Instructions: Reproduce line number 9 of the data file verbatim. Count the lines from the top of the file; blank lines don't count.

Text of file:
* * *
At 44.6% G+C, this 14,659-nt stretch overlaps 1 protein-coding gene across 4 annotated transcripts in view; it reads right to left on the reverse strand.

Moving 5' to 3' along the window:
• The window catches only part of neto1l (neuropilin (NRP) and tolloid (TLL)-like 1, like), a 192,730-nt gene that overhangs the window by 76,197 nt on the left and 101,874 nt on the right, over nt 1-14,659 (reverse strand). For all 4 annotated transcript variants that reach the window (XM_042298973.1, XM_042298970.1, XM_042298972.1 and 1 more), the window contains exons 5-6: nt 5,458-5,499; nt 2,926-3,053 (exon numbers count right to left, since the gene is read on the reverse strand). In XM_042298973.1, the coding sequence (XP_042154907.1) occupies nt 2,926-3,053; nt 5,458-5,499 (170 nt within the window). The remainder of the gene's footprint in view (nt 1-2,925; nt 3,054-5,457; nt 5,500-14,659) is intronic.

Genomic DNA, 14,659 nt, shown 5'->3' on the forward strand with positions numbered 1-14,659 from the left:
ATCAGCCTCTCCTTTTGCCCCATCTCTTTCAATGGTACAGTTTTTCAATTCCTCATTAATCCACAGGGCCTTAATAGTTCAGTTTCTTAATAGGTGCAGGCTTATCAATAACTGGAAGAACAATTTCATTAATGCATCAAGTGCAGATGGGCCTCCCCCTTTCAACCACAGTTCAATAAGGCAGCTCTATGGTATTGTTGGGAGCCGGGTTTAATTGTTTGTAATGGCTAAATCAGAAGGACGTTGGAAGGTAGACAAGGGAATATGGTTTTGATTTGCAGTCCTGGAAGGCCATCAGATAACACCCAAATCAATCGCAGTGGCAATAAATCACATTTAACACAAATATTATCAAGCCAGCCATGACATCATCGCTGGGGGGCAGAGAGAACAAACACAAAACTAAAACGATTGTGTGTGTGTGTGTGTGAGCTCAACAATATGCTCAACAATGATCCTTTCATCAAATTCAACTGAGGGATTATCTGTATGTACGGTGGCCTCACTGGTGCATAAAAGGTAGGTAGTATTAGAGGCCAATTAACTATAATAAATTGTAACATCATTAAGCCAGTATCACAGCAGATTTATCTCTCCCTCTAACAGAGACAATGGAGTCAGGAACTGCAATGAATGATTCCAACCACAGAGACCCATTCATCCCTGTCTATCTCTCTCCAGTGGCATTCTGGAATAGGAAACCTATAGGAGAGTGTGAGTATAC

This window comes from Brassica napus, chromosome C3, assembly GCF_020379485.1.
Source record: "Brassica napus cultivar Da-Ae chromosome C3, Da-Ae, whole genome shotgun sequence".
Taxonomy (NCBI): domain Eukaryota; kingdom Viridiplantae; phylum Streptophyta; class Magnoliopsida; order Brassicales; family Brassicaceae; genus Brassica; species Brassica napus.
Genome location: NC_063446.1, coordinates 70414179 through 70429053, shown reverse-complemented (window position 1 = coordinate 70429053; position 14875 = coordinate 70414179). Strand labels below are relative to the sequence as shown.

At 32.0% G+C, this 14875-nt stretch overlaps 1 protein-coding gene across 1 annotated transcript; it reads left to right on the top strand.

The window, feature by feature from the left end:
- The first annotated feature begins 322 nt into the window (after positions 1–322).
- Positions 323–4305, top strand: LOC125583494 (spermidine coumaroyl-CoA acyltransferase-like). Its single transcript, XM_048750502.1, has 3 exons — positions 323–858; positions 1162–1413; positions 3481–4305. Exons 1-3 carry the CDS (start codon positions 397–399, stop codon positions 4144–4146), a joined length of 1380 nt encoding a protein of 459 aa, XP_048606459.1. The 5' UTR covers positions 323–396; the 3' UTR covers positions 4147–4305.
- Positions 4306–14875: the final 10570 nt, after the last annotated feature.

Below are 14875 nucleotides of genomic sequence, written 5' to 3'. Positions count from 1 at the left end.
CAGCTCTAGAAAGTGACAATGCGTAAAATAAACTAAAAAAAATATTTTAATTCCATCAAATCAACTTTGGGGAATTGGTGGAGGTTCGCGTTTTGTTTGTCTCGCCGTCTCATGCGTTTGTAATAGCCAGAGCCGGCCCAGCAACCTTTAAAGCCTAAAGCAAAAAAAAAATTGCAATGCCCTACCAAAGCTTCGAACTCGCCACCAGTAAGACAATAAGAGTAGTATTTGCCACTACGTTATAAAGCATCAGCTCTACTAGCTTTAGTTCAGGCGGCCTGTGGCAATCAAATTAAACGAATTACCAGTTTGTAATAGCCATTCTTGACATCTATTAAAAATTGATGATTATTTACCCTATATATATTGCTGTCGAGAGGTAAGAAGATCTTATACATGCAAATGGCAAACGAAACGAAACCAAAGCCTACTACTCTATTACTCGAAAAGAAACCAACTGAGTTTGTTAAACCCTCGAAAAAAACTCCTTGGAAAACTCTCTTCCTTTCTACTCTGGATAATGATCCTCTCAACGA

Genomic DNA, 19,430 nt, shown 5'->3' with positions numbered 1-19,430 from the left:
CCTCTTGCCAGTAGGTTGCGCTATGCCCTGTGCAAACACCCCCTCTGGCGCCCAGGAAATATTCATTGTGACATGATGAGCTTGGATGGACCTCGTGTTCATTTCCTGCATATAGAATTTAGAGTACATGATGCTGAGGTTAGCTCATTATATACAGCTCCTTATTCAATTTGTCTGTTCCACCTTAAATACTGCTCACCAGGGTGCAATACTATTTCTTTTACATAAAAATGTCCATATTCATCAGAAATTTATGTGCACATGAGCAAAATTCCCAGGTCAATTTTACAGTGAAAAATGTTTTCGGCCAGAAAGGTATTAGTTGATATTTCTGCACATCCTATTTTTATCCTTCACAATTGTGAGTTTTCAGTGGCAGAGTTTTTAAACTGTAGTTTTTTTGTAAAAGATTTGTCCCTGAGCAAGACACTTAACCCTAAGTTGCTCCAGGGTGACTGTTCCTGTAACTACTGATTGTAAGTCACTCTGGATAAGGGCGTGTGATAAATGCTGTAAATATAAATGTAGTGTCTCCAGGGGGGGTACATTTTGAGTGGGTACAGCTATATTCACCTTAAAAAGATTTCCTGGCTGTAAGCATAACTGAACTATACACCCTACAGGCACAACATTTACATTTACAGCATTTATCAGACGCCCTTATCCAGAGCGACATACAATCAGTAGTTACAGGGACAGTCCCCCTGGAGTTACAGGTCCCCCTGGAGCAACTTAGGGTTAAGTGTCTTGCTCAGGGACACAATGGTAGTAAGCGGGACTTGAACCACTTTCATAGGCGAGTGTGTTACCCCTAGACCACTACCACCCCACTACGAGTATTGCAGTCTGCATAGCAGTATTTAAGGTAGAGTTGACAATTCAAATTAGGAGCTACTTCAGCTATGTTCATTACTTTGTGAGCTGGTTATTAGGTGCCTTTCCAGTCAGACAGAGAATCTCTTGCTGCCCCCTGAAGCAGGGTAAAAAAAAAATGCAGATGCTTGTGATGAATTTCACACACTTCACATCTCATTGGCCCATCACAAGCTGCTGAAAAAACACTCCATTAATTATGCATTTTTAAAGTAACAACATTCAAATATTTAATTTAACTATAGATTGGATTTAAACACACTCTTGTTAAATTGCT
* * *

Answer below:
Genome location: NC_063446.1, coordinates 70414179 through 70429053, shown reverse-complemented (window position 1 = coordinate 70429053; position 14875 = coordinate 70414179). Strand labels below are relative to the sequence as shown.